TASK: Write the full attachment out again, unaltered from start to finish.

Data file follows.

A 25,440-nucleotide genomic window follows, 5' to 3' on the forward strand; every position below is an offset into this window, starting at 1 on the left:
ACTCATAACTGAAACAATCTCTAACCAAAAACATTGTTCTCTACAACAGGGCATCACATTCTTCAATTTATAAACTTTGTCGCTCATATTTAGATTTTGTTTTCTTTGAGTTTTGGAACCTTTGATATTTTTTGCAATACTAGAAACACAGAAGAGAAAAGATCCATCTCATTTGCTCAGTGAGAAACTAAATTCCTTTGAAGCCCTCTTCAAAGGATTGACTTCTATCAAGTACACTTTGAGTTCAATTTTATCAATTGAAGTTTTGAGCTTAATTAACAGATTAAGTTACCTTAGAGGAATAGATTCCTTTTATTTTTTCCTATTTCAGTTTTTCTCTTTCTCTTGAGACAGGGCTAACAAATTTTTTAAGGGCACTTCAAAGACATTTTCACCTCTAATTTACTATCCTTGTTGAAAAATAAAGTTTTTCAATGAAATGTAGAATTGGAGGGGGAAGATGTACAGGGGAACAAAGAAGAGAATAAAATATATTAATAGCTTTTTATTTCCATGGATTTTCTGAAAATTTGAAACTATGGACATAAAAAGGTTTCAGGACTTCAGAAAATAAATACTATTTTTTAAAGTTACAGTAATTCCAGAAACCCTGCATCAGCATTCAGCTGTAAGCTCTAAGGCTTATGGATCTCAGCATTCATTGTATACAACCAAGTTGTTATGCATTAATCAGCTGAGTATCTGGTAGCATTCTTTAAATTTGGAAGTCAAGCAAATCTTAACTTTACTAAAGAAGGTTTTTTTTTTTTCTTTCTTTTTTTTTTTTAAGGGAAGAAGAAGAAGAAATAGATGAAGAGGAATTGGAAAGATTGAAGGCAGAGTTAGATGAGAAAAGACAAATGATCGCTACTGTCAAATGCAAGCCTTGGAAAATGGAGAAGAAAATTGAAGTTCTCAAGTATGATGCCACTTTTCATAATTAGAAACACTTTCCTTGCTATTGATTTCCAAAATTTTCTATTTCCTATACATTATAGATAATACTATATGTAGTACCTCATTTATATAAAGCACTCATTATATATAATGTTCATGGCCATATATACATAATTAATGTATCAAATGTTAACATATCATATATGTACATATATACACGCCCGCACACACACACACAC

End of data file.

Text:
A 25,440-nucleotide genomic window follows, 5' to 3' on the forward strand; every position below is an offset into this window, starting at 1 on the left:
ACTCATAACTGAAACAATCTCTAACCAAAAACATTGTTCTCTACAACAGGGCATCACATTCTTCAATTTATAAACTTTGTCGCTCATATTTAGATTTTGTTTTCTTTGAGTTTTGGAACCTTTGATATTTTTTGCAATACTAGAAACACAGAAGAGAAAAGATCCATCTCATTTGCTCAGTGAGAAACTAAATTCCTTTGAAGCCCTCTTCAAAGGATTGACTTCTATCAAGTACACTTTGAGTTCAATTTTATCAATTGAAGTTTTGAGCTTAATTAACAGATTAAGTTACCTTAGAGGAATAGATTCCTTTTATTTTTTCCTATTTCAGTTTTTCTCTTTCTCTTGAGACAGGGCTAACAAATTTTTTAAGGGCACTTCAAAGACATTTTCACCTCTAATTTACTATCCTTGTTGAAAAATAAAGTTTTTCAATGAAATGTAGAATTGGAGGGGGAAGATGTACAGGGGAACAAAGAAGAGAATAAAATATATTAATAGCTTTTTATTTCCATGGATTTTCTGAAAATTTGAAACTATGGACATAAAAAGGTTTCAGGACTTCAGAAAATAAATACTATTTTTTAAAGTTACAGTAATTCCAGAAACCCTGCATCAGCATTCAGCTGTAAGCTCTAAGGCTTATGGATCTCAGCATTCATTGTATACAACCAAGTTGTTATGCATTAATCAGCTGAGTATCTGGTAGCATTCTTTAAATTTGGAAGTCAAGCAAATCTTAACTTTACTAAAGAAGGTTTTTTTTTTTTCTTTCTTTTTTTTTTTTAAGGGAAGAAGAAGAAGAAATAGATGAAGAGGAATTGGAAAGATTGAAGGCAGAGTTAGATGAGAAAAGACAAATGATCGCTACTGTCAAATGCAAGCCTTGGAAAATGGAGAAGAAAATTGAAGTTCTCAAGTATGATGCCACTTTTCATAATTAGAAACACTTTCCTTGCTATTGATTTCCAAAATTTTCTATTTCCTATACATTATAGATAATACTATATGTAGTACCTCATTTATATAAAGCACTCATTATATATAATGTTCATGGCCATATATACATAATTAATGTATCAAATGTTAACATATCATATATGTACATATATACACGCCCGCACACACACACACAC